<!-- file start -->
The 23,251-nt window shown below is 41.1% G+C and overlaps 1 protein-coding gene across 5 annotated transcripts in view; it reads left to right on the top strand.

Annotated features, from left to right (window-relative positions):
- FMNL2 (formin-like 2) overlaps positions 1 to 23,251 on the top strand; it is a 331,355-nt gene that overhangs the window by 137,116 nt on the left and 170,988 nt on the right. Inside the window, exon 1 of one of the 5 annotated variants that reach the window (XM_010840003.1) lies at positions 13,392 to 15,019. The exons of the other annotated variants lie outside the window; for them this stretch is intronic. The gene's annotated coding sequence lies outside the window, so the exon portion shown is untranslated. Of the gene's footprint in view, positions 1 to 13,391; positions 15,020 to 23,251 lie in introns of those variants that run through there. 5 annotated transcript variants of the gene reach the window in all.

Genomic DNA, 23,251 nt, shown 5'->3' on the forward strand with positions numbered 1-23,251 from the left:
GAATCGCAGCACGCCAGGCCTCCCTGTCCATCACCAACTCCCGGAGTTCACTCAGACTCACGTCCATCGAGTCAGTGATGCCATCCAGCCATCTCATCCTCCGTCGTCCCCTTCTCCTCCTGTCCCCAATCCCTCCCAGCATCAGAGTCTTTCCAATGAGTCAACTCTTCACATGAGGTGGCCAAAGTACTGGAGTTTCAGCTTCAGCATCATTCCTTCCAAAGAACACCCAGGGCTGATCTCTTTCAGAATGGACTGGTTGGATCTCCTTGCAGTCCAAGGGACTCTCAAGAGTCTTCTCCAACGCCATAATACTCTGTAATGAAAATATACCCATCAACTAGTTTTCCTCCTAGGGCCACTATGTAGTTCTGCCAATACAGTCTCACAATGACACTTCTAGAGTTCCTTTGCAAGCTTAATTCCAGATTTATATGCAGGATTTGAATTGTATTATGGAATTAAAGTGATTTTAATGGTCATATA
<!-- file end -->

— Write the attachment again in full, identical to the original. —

The 23,251-nt window shown below is 41.1% G+C and overlaps 1 protein-coding gene across 5 annotated transcripts in view; it reads left to right on the top strand.

Annotated features, from left to right (window-relative positions):
- FMNL2 (formin-like 2) overlaps positions 1 to 23,251 on the top strand; it is a 331,355-nt gene that overhangs the window by 137,116 nt on the left and 170,988 nt on the right. Inside the window, exon 1 of one of the 5 annotated variants that reach the window (XM_010840003.1) lies at positions 13,392 to 15,019. The exons of the other annotated variants lie outside the window; for them this stretch is intronic. The gene's annotated coding sequence lies outside the window, so the exon portion shown is untranslated. Of the gene's footprint in view, positions 1 to 13,391; positions 15,020 to 23,251 lie in introns of those variants that run through there. 5 annotated transcript variants of the gene reach the window in all.

Genomic DNA, 23,251 nt, shown 5'->3' on the forward strand with positions numbered 1-23,251 from the left:
GAATCGCAGCACGCCAGGCCTCCCTGTCCATCACCAACTCCCGGAGTTCACTCAGACTCACGTCCATCGAGTCAGTGATGCCATCCAGCCATCTCATCCTCCGTCGTCCCCTTCTCCTCCTGTCCCCAATCCCTCCCAGCATCAGAGTCTTTCCAATGAGTCAACTCTTCACATGAGGTGGCCAAAGTACTGGAGTTTCAGCTTCAGCATCATTCCTTCCAAAGAACACCCAGGGCTGATCTCTTTCAGAATGGACTGGTTGGATCTCCTTGCAGTCCAAGGGACTCTCAAGAGTCTTCTCCAACGCCATAATACTCTGTAATGAAAATATACCCATCAACTAGTTTTCCTCCTAGGGCCACTATGTAGTTCTGCCAATACAGTCTCACAATGACACTTCTAGAGTTCCTTTGCAAGCTTAATTCCAGATTTATATGCAGGATTTGAATTGTATTATGGAATTAAAGTGATTTTAATGGTCATATA